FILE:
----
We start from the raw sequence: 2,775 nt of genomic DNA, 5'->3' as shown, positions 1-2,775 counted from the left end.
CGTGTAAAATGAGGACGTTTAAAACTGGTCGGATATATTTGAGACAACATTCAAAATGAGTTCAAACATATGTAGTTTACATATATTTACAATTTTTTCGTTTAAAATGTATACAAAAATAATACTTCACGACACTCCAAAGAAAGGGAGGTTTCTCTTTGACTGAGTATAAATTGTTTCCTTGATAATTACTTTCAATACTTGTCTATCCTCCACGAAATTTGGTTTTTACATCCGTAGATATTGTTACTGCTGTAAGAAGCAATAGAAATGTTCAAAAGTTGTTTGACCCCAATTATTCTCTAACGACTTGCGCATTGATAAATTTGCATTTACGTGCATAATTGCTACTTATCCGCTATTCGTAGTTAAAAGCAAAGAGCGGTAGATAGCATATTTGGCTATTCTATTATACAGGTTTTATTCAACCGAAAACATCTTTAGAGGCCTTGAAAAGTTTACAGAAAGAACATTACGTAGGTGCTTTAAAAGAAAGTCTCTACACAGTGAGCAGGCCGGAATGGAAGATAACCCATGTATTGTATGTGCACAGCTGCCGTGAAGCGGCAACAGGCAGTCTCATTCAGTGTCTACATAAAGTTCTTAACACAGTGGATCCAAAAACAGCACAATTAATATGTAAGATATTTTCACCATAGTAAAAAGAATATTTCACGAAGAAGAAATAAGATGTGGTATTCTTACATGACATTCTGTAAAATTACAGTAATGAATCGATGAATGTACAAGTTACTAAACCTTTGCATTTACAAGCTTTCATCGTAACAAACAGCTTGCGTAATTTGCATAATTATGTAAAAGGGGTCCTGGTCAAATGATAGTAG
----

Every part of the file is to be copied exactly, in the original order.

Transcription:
We start from the raw sequence: 2,775 nt of genomic DNA, 5'->3' as shown, positions 1-2,775 counted from the left end.
CGTGTAAAATGAGGACGTTTAAAACTGGTCGGATATATTTGAGACAACATTCAAAATGAGTTCAAACATATGTAGTTTACATATATTTACAATTTTTTCGTTTAAAATGTATACAAAAATAATACTTCACGACACTCCAAAGAAAGGGAGGTTTCTCTTTGACTGAGTATAAATTGTTTCCTTGATAATTACTTTCAATACTTGTCTATCCTCCACGAAATTTGGTTTTTACATCCGTAGATATTGTTACTGCTGTAAGAAGCAATAGAAATGTTCAAAAGTTGTTTGACCCCAATTATTCTCTAACGACTTGCGCATTGATAAATTTGCATTTACGTGCATAATTGCTACTTATCCGCTATTCGTAGTTAAAAGCAAAGAGCGGTAGATAGCATATTTGGCTATTCTATTATACAGGTTTTATTCAACCGAAAACATCTTTAGAGGCCTTGAAAAGTTTACAGAAAGAACATTACGTAGGTGCTTTAAAAGAAAGTCTCTACACAGTGAGCAGGCCGGAATGGAAGATAACCCATGTATTGTATGTGCACAGCTGCCGTGAAGCGGCAACAGGCAGTCTCATTCAGTGTCTACATAAAGTTCTTAACACAGTGGATCCAAAAACAGCACAATTAATATGTAAGATATTTTCACCATAGTAAAAAGAATATTTCACGAAGAAGAAATAAGATGTGGTATTCTTACATGACATTCTGTAAAATTACAGTAATGAATCGATGAATGTACAAGTTACTAAACCTTTGCATTTACAAGCTTTCATCGTAACAAACAGCTTGCGTAATTTGCATAATTATGTAAAAGGGGTCCTGGTCAAATGATAGTAG